Streaming is one of the most popular ways to interact with media. A TV, Blu-ray player, or receiver with streaming capabilities can directly access movies, music, YouTube, videos, local weather and much more directly from the internet. There are a few ways to do it, and it will depend on the equipment you buy as to which method you use.
1. Run a network (cat5) cable from your router directly to the streaming device. This will provide the fastest and most reliable connection. This method works for any device with network abilities.
2. Buy a wireless (also called Wi-Fi) adapter module. This is often called a Wi-Fi gaming adapter. It is a wireless module that connects to your device using a standard ethernet cable providing a connection to your Wi-Fi network. This is only for older devices that do not have wi-fi built in.
3. New devices (TV, Blu-ray, receiver, etc) have built-in Wi-Fi. That means they have the capability to use a wireless network that you already have set-up. With any wireless method, you will need to have your network key if you are using a secure network. If you don’t know your key, you will most likely have to reconfigure your network which sounds harder than it is.
Some of the more popular media streams you can get are Netflix, Spotify, Pandora, Hulu, Amazon and YouTube. If you haven’t tried any of these, you don’t know what you’re missing!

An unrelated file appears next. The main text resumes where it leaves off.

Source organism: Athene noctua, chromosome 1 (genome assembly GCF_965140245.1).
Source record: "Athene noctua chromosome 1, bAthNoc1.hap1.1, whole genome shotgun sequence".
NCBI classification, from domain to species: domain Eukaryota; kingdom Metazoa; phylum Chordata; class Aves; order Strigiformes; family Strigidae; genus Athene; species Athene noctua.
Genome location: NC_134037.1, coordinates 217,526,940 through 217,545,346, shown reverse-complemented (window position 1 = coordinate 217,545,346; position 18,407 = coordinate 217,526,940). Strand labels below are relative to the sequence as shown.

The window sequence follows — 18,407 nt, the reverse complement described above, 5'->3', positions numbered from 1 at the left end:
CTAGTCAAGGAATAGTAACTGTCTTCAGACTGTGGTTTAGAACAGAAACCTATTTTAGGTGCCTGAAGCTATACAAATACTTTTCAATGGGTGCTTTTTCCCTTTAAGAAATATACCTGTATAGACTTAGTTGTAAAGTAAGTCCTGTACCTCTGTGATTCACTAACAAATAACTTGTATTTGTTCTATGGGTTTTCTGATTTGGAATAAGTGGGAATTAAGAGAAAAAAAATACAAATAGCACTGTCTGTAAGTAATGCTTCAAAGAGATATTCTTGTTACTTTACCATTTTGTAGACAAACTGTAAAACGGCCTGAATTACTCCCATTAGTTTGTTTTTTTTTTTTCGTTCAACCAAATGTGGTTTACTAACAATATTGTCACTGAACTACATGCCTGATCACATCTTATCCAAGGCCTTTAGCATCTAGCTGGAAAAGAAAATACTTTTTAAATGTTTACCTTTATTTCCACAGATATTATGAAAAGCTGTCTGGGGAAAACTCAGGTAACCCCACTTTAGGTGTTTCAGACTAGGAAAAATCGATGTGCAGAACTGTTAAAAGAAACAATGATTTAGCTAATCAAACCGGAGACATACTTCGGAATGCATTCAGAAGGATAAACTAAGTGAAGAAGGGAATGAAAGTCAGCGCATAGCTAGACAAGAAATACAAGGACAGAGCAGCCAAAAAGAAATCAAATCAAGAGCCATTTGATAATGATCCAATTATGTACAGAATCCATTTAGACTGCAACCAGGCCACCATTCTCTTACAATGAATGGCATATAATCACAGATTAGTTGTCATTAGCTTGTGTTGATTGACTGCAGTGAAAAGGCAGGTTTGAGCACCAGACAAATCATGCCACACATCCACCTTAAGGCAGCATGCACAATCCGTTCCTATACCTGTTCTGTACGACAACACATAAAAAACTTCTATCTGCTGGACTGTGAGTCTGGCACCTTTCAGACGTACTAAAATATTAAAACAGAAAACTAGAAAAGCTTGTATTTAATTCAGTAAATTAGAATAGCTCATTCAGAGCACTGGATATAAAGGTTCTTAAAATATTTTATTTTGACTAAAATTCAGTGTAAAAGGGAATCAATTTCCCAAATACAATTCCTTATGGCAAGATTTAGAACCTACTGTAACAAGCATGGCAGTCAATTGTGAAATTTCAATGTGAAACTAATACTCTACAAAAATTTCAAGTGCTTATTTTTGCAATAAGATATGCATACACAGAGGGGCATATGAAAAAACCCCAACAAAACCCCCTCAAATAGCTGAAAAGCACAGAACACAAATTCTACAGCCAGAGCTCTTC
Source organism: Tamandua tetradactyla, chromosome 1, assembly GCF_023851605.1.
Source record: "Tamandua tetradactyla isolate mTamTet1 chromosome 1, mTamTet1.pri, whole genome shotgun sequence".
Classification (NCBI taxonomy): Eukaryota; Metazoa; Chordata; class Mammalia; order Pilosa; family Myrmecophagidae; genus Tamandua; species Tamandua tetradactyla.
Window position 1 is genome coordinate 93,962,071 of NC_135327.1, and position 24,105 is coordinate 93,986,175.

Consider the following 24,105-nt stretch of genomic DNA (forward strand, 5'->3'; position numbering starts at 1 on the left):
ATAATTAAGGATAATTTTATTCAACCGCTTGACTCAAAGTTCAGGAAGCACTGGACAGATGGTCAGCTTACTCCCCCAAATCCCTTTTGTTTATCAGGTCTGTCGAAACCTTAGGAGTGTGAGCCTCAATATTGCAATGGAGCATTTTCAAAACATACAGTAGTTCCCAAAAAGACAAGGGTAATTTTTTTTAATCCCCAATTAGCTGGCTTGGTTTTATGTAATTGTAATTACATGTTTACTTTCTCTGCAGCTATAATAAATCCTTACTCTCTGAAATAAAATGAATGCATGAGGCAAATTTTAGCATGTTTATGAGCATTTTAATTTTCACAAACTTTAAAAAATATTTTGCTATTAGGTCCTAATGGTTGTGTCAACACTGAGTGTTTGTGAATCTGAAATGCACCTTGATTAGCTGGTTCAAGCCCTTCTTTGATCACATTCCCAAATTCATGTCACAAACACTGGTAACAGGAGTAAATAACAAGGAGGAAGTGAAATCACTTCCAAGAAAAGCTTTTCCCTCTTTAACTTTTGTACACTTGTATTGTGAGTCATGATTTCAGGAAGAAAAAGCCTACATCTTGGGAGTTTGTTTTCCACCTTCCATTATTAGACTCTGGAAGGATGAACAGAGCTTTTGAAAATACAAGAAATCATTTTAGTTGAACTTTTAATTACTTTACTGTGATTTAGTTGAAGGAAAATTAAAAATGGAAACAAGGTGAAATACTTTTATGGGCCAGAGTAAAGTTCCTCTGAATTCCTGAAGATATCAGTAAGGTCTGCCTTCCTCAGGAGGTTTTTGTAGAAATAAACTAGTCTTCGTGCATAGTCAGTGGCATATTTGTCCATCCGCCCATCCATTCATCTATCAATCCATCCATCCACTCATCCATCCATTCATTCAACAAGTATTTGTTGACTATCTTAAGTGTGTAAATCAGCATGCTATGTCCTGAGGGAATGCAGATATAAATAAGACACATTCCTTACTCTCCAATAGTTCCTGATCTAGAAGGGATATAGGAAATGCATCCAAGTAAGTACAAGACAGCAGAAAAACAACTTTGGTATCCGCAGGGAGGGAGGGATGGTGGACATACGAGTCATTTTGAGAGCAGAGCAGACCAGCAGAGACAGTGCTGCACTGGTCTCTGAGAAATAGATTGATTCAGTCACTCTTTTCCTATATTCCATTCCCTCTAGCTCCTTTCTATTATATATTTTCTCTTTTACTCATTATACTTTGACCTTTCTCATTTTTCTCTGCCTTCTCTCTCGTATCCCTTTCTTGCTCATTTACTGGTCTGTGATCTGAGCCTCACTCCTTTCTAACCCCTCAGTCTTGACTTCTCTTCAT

Contrast Ratio: The contrast ratio should tell you how the brightest whites compares to the darkest darks. The greater the contrast ratio, the brighter the bright will be and the darker the darks will be. Sounds simple enough right? Wrong. TV manufacturers know that when we look at two TVs with two different numbers, we will buy the bigger number. For that reason, manufacturers have employed various means to cheat the system and produce elaborated numbers. It’s usually best to ignore the numbers, or if you really want them, find a third party review that ran their own tests. I like CNET and Home Theater Magazine. They give honest reviews and perform a battery of tests.
Refresh Rate: The refresh rate determines how many times a picture refreshes (or puts up a new image) in a second. For example, a 120hz TV refreshes the image 120 times per second. This is a really important feature for LED and LCD TVs. It’s meant to minimize jutter, and to make a smoother picture. It works very well. The reason behind it is pretty technical and has to do with the number of frames per second that are sent to your TV from a cable box or DVD player matching up with the number of times the TV refreshes in a second. Don’t worry about that too much. It’s just important to know that 120hz does the job. Some will argue that refresh rates are getting too high and are making the picture look too soft. When you start getting into 240hz and 600hz, it’s going into the “bigger numbers sell more TVs” type of thinking.
Inputs: The more the better, but it’s important to have a variety. 3 HDMI inputs in the rear with one on the side should be a minimum. Make sure you have at least one component video input and a composite video input. PC inputs are a plus especially if you have media on your PC that you want to show or if you want to use it to play video games from your PC. The side inputs are very handy for connecting temporary devices like video cameras or karaoke machines.
Outputs: The only output you might need is a digital audio out. If you use your TV to stream media and you have a surround sound system, you will need to output the audio to your receiver. All new HDTVs have a digital tuner built-in. If you connect a compatible antennae to your TV, you can get free digital and HD channels over-the-air. Once again, you will need to get the audio to your receiver through the digital audio out. If you need a long (over 20′) digital audio cable, you should try to get a TV with a digital coaxial out instead of an optical audio out.